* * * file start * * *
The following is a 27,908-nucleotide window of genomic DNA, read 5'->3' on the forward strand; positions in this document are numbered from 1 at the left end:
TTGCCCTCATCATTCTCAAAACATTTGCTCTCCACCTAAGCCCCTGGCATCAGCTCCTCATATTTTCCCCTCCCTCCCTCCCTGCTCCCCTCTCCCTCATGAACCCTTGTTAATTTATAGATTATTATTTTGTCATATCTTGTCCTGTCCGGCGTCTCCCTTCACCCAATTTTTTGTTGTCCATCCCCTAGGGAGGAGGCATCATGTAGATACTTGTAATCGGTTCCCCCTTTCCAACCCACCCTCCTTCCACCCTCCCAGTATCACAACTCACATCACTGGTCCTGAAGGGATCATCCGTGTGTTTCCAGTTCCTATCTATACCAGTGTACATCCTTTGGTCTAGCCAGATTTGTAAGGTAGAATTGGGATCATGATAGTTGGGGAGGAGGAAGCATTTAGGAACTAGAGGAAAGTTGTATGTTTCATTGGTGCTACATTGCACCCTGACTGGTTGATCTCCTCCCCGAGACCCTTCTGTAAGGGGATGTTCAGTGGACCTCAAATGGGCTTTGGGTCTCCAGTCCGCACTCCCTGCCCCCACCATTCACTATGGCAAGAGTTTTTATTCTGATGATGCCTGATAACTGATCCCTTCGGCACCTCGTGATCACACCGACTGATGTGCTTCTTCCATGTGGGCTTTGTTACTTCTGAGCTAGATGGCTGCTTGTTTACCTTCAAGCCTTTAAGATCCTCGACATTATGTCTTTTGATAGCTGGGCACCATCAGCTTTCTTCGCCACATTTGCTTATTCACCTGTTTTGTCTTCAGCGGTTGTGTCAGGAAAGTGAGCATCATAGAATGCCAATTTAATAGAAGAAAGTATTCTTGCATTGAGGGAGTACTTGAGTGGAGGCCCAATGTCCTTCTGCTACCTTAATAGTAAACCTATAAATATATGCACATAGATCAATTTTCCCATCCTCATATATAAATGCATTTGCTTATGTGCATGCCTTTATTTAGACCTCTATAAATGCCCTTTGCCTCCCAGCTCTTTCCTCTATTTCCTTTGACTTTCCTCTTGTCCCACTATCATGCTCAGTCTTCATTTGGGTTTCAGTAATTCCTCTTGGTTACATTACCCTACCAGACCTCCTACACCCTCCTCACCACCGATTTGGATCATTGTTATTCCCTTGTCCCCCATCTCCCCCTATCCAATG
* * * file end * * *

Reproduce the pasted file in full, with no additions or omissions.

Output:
The following is a 27,908-nucleotide window of genomic DNA, read 5'->3' on the forward strand; positions in this document are numbered from 1 at the left end:
TTGCCCTCATCATTCTCAAAACATTTGCTCTCCACCTAAGCCCCTGGCATCAGCTCCTCATATTTTCCCCTCCCTCCCTCCCTGCTCCCCTCTCCCTCATGAACCCTTGTTAATTTATAGATTATTATTTTGTCATATCTTGTCCTGTCCGGCGTCTCCCTTCACCCAATTTTTTGTTGTCCATCCCCTAGGGAGGAGGCATCATGTAGATACTTGTAATCGGTTCCCCCTTTCCAACCCACCCTCCTTCCACCCTCCCAGTATCACAACTCACATCACTGGTCCTGAAGGGATCATCCGTGTGTTTCCAGTTCCTATCTATACCAGTGTACATCCTTTGGTCTAGCCAGATTTGTAAGGTAGAATTGGGATCATGATAGTTGGGGAGGAGGAAGCATTTAGGAACTAGAGGAAAGTTGTATGTTTCATTGGTGCTACATTGCACCCTGACTGGTTGATCTCCTCCCCGAGACCCTTCTGTAAGGGGATGTTCAGTGGACCTCAAATGGGCTTTGGGTCTCCAGTCCGCACTCCCTGCCCCCACCATTCACTATGGCAAGAGTTTTTATTCTGATGATGCCTGATAACTGATCCCTTCGGCACCTCGTGATCACACCGACTGATGTGCTTCTTCCATGTGGGCTTTGTTACTTCTGAGCTAGATGGCTGCTTGTTTACCTTCAAGCCTTTAAGATCCTCGACATTATGTCTTTTGATAGCTGGGCACCATCAGCTTTCTTCGCCACATTTGCTTATTCACCTGTTTTGTCTTCAGCGGTTGTGTCAGGAAAGTGAGCATCATAGAATGCCAATTTAATAGAAGAAAGTATTCTTGCATTGAGGGAGTACTTGAGTGGAGGCCCAATGTCCTTCTGCTACCTTAATAGTAAACCTATAAATATATGCACATAGATCAATTTTCCCATCCTCATATATAAATGCATTTGCTTATGTGCATGCCTTTATTTAGACCTCTATAAATGCCCTTTGCCTCCCAGCTCTTTCCTCTATTTCCTTTGACTTTCCTCTTGTCCCACTATCATGCTCAGTCTTCATTTGGGTTTCAGTAATTCCTCTTGGTTACATTACCCTACCAGACCTCCTACACCCTCCTCACCACCGATTTGGATCATTGTTATTCCCTTGTCCCCCATCTCCCCCTATCCAATG